Say goodbye to sprinting to class after a long night of procrastination – for many students, handing in assignments will be just a tap of the keyboard and a click of the mouse away.
In almost 275 courses, more than 60 instructors at Pierce College are using Moodle to display course materials for students, according to the Moodle site for Pierce.
After a free download, students create a username and password and add their courses in order to view their teachers’ postings.
“Going to Moodle was a huge improvement,” said Title III director Michael Cooperman, referring to the change from the previous system, eTudes.
Moodle is an online course management system that was brought to Pierce in Fall 2006 by Title III, a program which, among other objectives, provides financial assistance to help improve the quality of education.
Jessica Kelpine, speech instructor, enjoys fewer trips to CopyTech by posting assignments through Moodle as well as changes to the syllabus or class schedule.
In her Speech 103 class, Kelpine’s students turn their assignments in through Moodle, where she can grade and leave comments for the individual students to view.
Dr. Pamela Brown, economics instructor at Pierce, uses Moodle to post lecture summaries, office hours, upcoming test dates and outside class meetings for students.
“Moodle allows you to post any type of content: Word documents, PDF files, Web links and videos,” said Dr. Pamela Brown, economics instructor at Pierce.
Moodle is very easy to use, according to Talee Rooney, a communications major at Pierce who uses Moodle to find locations and opportunities for her service learning course.
“You can talk to other students about assignments and check grades right away,” said Rooney. “It’s accommodating to students and teachers.”
Online courses are utilizing Moodle as well.
Tawny Sternstein, a communications major at Pierce, uses Moodle to access literature and other course materials, turn in assignments and check grades for her online English 102 class. “It’s really easy to use, and it helps me keep up with my class,” said Sternstein.
Moodle also has its own e-mail service, allowing students to communicate with instructors.
“I get several messages a week from students via Moodle and respond within 24 hours,” said Brown.
Students like Mia Swafford, a sociology major, find it beneficial to be able to contact the instructor so easily in Moodle, especially with many courses available online.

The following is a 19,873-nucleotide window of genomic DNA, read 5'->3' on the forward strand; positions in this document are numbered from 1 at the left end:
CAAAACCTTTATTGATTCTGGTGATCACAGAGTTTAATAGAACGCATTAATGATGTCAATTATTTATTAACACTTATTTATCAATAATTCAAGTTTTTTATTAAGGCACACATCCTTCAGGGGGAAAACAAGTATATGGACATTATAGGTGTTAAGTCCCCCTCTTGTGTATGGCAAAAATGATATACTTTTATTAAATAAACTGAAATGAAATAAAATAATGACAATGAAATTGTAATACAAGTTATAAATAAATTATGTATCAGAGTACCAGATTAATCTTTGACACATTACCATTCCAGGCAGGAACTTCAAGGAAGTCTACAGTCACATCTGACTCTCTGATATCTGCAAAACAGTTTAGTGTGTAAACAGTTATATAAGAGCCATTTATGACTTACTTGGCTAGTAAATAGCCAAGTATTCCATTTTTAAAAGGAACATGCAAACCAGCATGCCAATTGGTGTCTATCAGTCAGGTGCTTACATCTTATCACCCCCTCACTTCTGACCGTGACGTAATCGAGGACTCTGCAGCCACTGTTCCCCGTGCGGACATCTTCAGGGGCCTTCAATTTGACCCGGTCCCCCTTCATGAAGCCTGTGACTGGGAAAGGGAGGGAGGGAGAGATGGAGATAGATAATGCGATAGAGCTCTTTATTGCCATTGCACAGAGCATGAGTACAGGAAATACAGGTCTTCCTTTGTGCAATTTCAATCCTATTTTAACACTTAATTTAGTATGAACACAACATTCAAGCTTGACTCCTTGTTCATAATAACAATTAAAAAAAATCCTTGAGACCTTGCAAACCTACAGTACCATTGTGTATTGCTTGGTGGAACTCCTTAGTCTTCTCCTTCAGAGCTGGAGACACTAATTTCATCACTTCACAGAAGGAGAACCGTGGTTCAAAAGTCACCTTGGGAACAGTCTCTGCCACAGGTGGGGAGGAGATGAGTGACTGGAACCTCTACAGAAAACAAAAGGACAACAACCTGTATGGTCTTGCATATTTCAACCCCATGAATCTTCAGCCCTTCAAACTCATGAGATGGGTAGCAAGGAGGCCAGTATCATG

Swafford uses Moodle for her Administrative Justice 385 course, which is an online directed study.
“The future is moving towards online materials,” said Swafford. “With Moodle, there’s discussion and you can chat with the teacher.”
Honors Program director Barbara Anderson uses Moodle to post information about honors course offerings.
Kelpine uses Moodle to coordinate her Speech 121 group projects, but found that students had problems with online tests and quizzes.
“It’s a great product, but we lack the technological support,” said Kelpine. “I’d like to go further with Moodle, but it’s impossible without more instruction.”
Tutorials are available for students online and Cooperman personally meets with instructors to help them learn how use Moodle for their individual aims.
The Title III grant has now expired, but Moodle continues to be funded through Los Angeles Community College District funds.
Moodle is an open-source software and has many contributors, which Cooperman says is one of its strong points.
“It’s a great program and it’s inexpensive,” said Cooperman. The software is free to download and Pierce only pays a hosting fee.
According to Cooperman, two alternate programs which were considered by Title III before choosing Moodle cost $30,000 and $80,000 per year – while Moodle originally cost around $6,000.
The cost is higher now due to increased usage, but a current estimate was not available.
“For those that are less technologically inclined, it’s easier than managing a Web page,” Anderson said. Computer savvy or not, Anderson said, “It helps to get information out there quicker.”